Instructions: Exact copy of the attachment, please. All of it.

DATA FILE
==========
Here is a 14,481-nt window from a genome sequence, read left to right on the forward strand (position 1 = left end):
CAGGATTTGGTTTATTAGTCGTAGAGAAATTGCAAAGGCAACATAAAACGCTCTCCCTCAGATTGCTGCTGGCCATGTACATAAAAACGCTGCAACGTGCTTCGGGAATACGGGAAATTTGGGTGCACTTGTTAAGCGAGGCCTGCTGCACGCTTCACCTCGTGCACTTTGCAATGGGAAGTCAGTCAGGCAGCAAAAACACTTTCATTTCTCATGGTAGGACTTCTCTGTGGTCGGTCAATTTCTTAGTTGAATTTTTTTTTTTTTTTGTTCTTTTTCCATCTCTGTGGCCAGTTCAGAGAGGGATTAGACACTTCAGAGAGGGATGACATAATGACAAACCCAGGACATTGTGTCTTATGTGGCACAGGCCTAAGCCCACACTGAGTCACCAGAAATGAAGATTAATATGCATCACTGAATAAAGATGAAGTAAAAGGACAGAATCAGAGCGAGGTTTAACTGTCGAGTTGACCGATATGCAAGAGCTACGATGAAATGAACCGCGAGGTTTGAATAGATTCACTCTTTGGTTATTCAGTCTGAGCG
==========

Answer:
Here is a 14,481-nt window from a genome sequence, read left to right on the forward strand (position 1 = left end):
CAGGATTTGGTTTATTAGTCGTAGAGAAATTGCAAAGGCAACATAAAACGCTCTCCCTCAGATTGCTGCTGGCCATGTACATAAAAACGCTGCAACGTGCTTCGGGAATACGGGAAATTTGGGTGCACTTGTTAAGCGAGGCCTGCTGCACGCTTCACCTCGTGCACTTTGCAATGGGAAGTCAGTCAGGCAGCAAAAACACTTTCATTTCTCATGGTAGGACTTCTCTGTGGTCGGTCAATTTCTTAGTTGAATTTTTTTTTTTTTTTGTTCTTTTTCCATCTCTGTGGCCAGTTCAGAGAGGGATTAGACACTTCAGAGAGGGATGACATAATGACAAACCCAGGACATTGTGTCTTATGTGGCACAGGCCTAAGCCCACACTGAGTCACCAGAAATGAAGATTAATATGCATCACTGAATAAAGATGAAGTAAAAGGACAGAATCAGAGCGAGGTTTAACTGTCGAGTTGACCGATATGCAAGAGCTACGATGAAATGAACCGCGAGGTTTGAATAGATTCACTCTTTGGTTATTCAGTCTGAGCG